Purpose: To assess referrals from primary care practitioners to an ophthalmological practice in order to determine whether any differences exist between the two primary care groups in the types of conditions referred, and in concurrence between reasons for referral and ophthalmological diagnosis.
Methods: This study investigated patient referrals from general practitioners and optometrists to an ophthalmologist's practice in Belfast, over a period of 3 months from January 2007 to the end of March 2007. Anonymised data were divided into two groups depending on the referring practitioner. Within the two groups, patient numbers were sub-divided into 15 categories covering the range of diagnoses made. Preliminary diagnoses or reasons for referral were compared with the definitive diagnoses made by the ophthalmologist.
Results: Optometrists contributed the greatest number of referrals (323) with 243 patients referred by general practitioners. Cataract was the most common condition referred by optometrists, and the second most common condition referred by general practitioners: agreement with ophthalmological diagnosis was high for both groups of primary care practitioners. Concurrence of referral reason with ophthalmological diagnosis for glaucoma was lower for general practitioners (56%) than for optometrists (76%), but optometrists referred more false positive patients for glaucoma than did general practitioners. The opposite was true for lid/tear duct/conjunctival conditions, the most common basis for referral by general practitioners.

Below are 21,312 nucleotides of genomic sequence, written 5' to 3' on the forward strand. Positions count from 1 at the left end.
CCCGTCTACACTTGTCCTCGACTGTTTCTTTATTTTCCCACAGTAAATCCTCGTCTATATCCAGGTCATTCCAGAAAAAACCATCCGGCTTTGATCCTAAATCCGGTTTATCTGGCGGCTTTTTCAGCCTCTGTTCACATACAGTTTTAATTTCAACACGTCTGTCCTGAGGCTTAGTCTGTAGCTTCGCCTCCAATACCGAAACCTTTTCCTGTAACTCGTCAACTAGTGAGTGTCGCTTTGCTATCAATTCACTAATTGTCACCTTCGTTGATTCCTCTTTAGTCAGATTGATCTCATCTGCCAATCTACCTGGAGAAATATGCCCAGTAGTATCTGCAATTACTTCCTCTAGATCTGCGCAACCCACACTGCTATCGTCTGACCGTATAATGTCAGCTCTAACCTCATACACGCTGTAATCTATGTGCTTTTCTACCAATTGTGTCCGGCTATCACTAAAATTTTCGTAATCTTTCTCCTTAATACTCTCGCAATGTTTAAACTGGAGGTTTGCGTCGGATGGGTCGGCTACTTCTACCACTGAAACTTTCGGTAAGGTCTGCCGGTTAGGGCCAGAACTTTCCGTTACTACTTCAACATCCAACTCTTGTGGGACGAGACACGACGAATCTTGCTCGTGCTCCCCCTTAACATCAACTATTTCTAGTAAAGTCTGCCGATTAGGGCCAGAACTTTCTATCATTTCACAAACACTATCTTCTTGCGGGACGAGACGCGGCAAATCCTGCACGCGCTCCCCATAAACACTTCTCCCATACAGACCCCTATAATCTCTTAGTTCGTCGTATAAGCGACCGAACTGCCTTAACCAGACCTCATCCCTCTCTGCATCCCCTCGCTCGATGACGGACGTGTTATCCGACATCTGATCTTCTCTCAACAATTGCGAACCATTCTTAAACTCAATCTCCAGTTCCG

Conclusions: The differences between the two primary care practitioner groups may reflect variations in training, skills and practice. Further investigation of the particular strengths of both groups, and how they can be optimised to promote effective shared care, is required.